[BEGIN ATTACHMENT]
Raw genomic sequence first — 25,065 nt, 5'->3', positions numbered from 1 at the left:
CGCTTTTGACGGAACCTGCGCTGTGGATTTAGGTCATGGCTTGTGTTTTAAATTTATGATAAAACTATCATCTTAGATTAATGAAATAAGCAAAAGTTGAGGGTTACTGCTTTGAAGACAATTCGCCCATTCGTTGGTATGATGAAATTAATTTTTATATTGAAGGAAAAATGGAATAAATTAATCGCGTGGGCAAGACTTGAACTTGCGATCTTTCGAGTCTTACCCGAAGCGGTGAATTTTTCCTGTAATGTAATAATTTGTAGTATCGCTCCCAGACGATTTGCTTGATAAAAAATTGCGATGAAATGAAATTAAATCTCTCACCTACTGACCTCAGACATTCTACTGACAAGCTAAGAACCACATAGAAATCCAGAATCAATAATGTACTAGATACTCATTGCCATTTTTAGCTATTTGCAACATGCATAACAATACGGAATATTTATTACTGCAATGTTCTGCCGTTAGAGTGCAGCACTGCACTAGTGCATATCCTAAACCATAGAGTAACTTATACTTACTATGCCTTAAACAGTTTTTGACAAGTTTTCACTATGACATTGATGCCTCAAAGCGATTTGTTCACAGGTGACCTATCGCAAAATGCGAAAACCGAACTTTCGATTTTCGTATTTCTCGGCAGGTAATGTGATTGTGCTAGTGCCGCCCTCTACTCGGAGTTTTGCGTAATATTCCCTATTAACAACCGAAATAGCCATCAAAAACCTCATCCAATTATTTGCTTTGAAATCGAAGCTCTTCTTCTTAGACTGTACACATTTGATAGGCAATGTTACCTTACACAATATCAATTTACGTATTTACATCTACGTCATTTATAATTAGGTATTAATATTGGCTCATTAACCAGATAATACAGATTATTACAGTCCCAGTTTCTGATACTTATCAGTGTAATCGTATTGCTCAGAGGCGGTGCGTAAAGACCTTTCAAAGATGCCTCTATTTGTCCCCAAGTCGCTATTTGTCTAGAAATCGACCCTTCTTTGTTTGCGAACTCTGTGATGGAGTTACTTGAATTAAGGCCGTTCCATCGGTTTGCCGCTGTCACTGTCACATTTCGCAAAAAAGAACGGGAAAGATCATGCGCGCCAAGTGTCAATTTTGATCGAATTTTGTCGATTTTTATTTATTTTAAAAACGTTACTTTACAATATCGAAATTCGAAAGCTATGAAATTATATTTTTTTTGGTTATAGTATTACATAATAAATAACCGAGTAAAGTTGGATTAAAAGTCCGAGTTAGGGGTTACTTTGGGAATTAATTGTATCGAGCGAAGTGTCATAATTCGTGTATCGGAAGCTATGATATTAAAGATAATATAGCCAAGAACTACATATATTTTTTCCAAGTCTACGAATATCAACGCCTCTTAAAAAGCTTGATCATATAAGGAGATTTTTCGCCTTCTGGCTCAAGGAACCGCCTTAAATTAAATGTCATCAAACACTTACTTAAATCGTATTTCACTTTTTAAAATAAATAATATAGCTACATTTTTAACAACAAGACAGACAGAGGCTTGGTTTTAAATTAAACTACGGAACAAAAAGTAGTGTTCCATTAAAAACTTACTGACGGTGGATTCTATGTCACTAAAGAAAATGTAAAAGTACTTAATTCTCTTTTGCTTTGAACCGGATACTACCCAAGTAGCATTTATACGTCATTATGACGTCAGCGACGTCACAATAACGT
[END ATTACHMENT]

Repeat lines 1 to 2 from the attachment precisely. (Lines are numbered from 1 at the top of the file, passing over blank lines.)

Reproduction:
Raw genomic sequence first — 25,065 nt, 5'->3', positions numbered from 1 at the left:
CGCTTTTGACGGAACCTGCGCTGTGGATTTAGGTCATGGCTTGTGTTTTAAATTTATGATAAAACTATCATCTTAGATTAATGAAATAAGCAAAAGTTGAGGGTTACTGCTTTGAAGACAATTCGCCCATTCGTTGGTATGATGAAATTAATTTTTATATTGAAGGAAAAATGGAATAAATTAATCGCGTGGGCAAGACTTGAACTTGCGATCTTTCGAGTCTTACCCGAAGCGGTGAATTTTTCCTGTAATGTAATAATTTGTAGTATCGCTCCCAGACGATTTGCTTGATAAAAAATTGCGATGAAATGAAATTAAATCTCTCACCTACTGACCTCAGACATTCTACTGACAAGCTAAGAACCACATAGAAATCCAGAATCAATAATGTACTAGATACTCATTGCCATTTTTAGCTATTTGCAACATGCATAACAATACGGAATATTTATTACTGCAATGTTCTGCCGTTAGAGTGCAGCACTGCACTAGTGCATATCCTAAACCATAGAGTAACTTATACTTACTATGCCTTAAACAGTTTTTGACAAGTTTTCACTATGACATTGATGCCTCAAAGCGATTTGTTCACAGGTGACCTATCGCAAAATGCGAAAACCGAACTTTCGATTTTCGTATTTCTCGGCAGGTAATGTGATTGTGCTAGTGCCGCCCTCTACTCGGAGTTTTGCGTAATATTCCCTATTAACAACCGAAATAGCCATCAAAAACCTCATCCAATTATTTGCTTTGAAATCGAAGCTCTTCTTCTTAGACTGTACACATTTGATAGGCAATGTTACCTTACACAATATCAATTTACGTATTTACATCTACGTCATTTATAATTAGGTATTAATATTGGCTCATTAACCAGATAATACAGATTATTACAGTCCCAGTTTCTGATACTTATCAGTGTAATCGTATTGCTCAGAGGCGGTGCGTAAAGACCTTTCAAAGATGCCTCTATTTGTCCCCAAGTCGCTATTTGTCTAGAAATCGACCCTTCTTTGTTTGCGAACTCTGTGATGGAGTTACTTGAATTAAGGCCGTTCCATCGGTTTGCCGCTGTCACTGTCACATTTCGCAAAAAAGAACGGGAAAGATCATGCGCGCCAAGTGTCAATTTTGATCGAATTTTGTCGATTTTTATTTATTTTAAAAACGTTACTTTACAATATCGAAATTCGAAAGCTATGAAATTATATTTTTTTTGGTTATAGTATTACATAATAAATAACCGAGTAAAGTTGGATTAAAAGTCCGAGTTAGGGGTTACTTTGGGAATTAATTGTATCGAGCGAAGTGTCATAATTCGTGTATCGGAAGCTATGATATTAAAGATAATATAGCCAAGAACTACATATATTTTTTCCAAGTCTACGAATATCAACGCCTCTTAAAAAGCTTGATCATATAAGGAGATTTTTCGCCTTCTGGCTCAAGGAACCGCCTTAAATTAAATGTCATCAAACACTTACTTAAATCGTATTTCACTTTTTAAAATAAATAATATAGCTACATTTTTAACAACAAGACAGACAGAGGCTTGGTTTTAAATTAAACTACGGAACAAAAAGTAGTGTTCCATTAAAAACTTACTGACGGTGGATTCTATGTCACTAAAGAAAATGTAAAAGTACTTAATTCTCTTTTGCTTTGAACCGGATACTACCCAAGTAGCATTTATACGTCATTATGACGTCAGCGACGTCACAATAACGT